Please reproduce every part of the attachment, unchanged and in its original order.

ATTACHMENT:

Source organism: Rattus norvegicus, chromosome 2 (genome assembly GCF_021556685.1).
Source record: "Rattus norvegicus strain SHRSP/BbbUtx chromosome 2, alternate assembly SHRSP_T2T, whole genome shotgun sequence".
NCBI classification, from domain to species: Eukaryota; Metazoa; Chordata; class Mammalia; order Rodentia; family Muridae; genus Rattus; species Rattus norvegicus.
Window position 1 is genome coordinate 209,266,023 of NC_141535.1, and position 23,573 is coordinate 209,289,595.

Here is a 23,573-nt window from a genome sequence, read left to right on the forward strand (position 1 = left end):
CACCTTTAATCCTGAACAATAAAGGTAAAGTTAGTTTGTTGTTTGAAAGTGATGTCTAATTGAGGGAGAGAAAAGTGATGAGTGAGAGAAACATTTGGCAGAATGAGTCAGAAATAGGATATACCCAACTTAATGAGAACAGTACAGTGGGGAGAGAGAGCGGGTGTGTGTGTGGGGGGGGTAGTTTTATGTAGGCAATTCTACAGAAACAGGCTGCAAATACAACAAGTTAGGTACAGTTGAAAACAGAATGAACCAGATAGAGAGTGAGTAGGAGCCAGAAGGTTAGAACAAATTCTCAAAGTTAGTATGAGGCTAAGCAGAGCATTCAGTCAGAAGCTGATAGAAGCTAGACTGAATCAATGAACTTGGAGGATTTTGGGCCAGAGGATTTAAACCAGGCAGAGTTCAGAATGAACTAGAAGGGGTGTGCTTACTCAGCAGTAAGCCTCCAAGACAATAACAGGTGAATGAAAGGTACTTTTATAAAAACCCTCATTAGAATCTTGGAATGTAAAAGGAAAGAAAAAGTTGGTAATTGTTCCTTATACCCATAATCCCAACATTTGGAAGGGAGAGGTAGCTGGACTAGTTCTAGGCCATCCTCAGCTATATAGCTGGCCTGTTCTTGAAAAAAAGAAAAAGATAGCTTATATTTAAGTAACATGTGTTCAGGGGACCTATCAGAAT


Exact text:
Source organism: Rattus norvegicus, chromosome 2 (genome assembly GCF_021556685.1).
Source record: "Rattus norvegicus strain SHRSP/BbbUtx chromosome 2, alternate assembly SHRSP_T2T, whole genome shotgun sequence".
NCBI classification, from domain to species: Eukaryota; Metazoa; Chordata; class Mammalia; order Rodentia; family Muridae; genus Rattus; species Rattus norvegicus.
Window position 1 is genome coordinate 209,266,023 of NC_141535.1, and position 23,573 is coordinate 209,289,595.

Here is a 23,573-nt window from a genome sequence, read left to right on the forward strand (position 1 = left end):
CACCTTTAATCCTGAACAATAAAGGTAAAGTTAGTTTGTTGTTTGAAAGTGATGTCTAATTGAGGGAGAGAAAAGTGATGAGTGAGAGAAACATTTGGCAGAATGAGTCAGAAATAGGATATACCCAACTTAATGAGAACAGTACAGTGGGGAGAGAGAGCGGGTGTGTGTGTGGGGGGGGTAGTTTTATGTAGGCAATTCTACAGAAACAGGCTGCAAATACAACAAGTTAGGTACAGTTGAAAACAGAATGAACCAGATAGAGAGTGAGTAGGAGCCAGAAGGTTAGAACAAATTCTCAAAGTTAGTATGAGGCTAAGCAGAGCATTCAGTCAGAAGCTGATAGAAGCTAGACTGAATCAATGAACTTGGAGGATTTTGGGCCAGAGGATTTAAACCAGGCAGAGTTCAGAATGAACTAGAAGGGGTGTGCTTACTCAGCAGTAAGCCTCCAAGACAATAACAGGTGAATGAAAGGTACTTTTATAAAAACCCTCATTAGAATCTTGGAATGTAAAAGGAAAGAAAAAGTTGGTAATTGTTCCTTATACCCATAATCCCAACATTTGGAAGGGAGAGGTAGCTGGACTAGTTCTAGGCCATCCTCAGCTATATAGCTGGCCTGTTCTTGAAAAAAAGAAAAAGATAGCTTATATTTAAGTAACATGTGTTCAGGGGACCTATCAGAAT